“My father was a wandering Aramean….”
It is with these words that our Passover Haggadah reminds us each year of the wanderings of our people throughout the ages. As we read the familiar passages, sing the well-known melodies and eat the traditional Pesach foods, we recall the tale of our people’s passage from slavery and exile into freedom in the land of Israel. We feel connected, linked to past generations, as if indeed this was our own personal story. We were there in Egypt; we crossed the Sea of Reeds; we sang the songs of victory with Miriam; we stood at Mt. Sinai and received the Torah from God.
And we remember what it was like to be slaves, to be the oppressed. “In every generation, we are commanded to see ourselves as if we came forth from Egypt.”
Empathy, one of the highest values in our Jewish tradition, demands that we do not separate ourselves from those around us whose lot in life is less pleasant than our own. To be a Jew means identifying with the downtrodden and persecuted.
During this time of year, our festival of Pesach reminds us of this obligation. We think of others and try to feel what they might feel. We look outward at our world, at the hungry, the homeless, the sick and the needy, and we reach out a helping hand.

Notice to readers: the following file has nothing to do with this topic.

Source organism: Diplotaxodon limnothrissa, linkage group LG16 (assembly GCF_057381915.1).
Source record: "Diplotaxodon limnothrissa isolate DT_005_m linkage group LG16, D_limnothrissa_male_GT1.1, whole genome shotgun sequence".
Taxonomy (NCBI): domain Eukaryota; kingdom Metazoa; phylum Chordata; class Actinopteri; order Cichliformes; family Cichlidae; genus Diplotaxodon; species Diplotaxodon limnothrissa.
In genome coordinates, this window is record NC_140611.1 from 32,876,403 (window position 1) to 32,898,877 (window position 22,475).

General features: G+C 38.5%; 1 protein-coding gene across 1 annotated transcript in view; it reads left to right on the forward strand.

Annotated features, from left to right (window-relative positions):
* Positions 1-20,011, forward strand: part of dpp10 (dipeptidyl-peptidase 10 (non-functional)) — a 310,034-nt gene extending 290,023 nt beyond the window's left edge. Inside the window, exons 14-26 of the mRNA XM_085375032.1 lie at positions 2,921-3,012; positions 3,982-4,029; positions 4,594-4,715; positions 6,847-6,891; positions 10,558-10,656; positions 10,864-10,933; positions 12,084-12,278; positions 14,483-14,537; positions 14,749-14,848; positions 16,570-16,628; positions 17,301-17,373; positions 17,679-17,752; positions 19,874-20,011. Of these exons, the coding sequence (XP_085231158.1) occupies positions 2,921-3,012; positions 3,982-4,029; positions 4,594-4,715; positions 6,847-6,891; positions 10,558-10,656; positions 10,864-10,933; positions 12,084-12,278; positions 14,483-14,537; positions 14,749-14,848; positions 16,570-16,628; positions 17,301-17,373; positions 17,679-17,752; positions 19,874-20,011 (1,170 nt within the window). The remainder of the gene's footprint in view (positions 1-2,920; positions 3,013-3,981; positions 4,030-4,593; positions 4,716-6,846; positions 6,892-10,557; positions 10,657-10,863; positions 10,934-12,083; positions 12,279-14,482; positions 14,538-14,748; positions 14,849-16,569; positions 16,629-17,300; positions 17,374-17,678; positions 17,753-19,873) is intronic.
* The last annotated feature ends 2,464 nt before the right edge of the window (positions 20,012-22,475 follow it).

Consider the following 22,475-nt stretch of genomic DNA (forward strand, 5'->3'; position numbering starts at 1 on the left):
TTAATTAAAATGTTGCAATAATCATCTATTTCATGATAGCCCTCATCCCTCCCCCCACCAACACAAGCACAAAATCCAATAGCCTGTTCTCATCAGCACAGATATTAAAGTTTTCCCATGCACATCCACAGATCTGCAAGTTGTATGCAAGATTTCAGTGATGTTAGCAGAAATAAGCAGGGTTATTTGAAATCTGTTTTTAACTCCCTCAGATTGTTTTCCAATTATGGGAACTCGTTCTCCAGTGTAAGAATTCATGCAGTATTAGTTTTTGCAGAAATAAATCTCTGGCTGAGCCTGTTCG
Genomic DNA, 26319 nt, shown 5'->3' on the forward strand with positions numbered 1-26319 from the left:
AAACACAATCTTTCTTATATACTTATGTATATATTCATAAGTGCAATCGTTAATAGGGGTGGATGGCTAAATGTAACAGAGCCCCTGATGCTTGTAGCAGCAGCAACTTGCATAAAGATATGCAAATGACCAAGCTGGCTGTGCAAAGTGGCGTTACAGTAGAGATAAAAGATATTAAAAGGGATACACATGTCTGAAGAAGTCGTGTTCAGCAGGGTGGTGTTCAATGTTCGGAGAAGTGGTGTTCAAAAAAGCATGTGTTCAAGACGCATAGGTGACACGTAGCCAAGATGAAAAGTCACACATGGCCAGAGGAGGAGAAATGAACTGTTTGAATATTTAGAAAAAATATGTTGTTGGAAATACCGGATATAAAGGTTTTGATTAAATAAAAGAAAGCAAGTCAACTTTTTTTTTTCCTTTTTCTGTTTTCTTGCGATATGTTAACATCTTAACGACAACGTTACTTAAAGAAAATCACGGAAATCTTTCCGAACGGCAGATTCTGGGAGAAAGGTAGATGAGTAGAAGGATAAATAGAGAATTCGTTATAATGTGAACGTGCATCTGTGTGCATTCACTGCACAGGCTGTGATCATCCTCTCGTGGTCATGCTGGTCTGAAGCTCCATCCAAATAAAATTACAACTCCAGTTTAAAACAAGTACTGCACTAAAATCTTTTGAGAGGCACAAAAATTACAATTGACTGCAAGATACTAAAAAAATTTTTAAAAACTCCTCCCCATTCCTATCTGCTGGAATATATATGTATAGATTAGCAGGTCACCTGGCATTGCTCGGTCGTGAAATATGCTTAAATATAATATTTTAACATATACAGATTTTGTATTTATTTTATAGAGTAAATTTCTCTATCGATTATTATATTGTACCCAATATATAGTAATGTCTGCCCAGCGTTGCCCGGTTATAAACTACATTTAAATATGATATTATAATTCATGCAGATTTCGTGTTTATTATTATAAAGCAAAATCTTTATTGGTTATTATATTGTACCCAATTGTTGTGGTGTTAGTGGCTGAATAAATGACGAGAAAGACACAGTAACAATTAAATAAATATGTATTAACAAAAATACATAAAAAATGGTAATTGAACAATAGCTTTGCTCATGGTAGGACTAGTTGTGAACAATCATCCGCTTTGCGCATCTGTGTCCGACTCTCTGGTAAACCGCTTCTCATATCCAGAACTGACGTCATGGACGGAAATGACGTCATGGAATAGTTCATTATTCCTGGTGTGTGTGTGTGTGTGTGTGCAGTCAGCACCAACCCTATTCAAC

Near the beginning of our seder, there is an ancient reading that some Jews recite in Aramaic as well as in the vernacular. This prayer declares: “Let all who are hungry come and eat.” In our world, especially during these difficult economic times, it is incumbent upon us to remember this reading.
So what can we do to help the needy within our community? It is no longer enough to invite the hungry to come in. Often the hungry do not live in our neighborhoods. So what should we do? Sometime between now and Pesach, bring cans and packages of chametz to Bet Chaverim and place them in the receptacle near the front door. This food will be distributed to the poor and hungry in our area.
Doing this is very simple. It is also very Jewish.
May God bless you and your loved ones with a sweet and meaningful Pesach.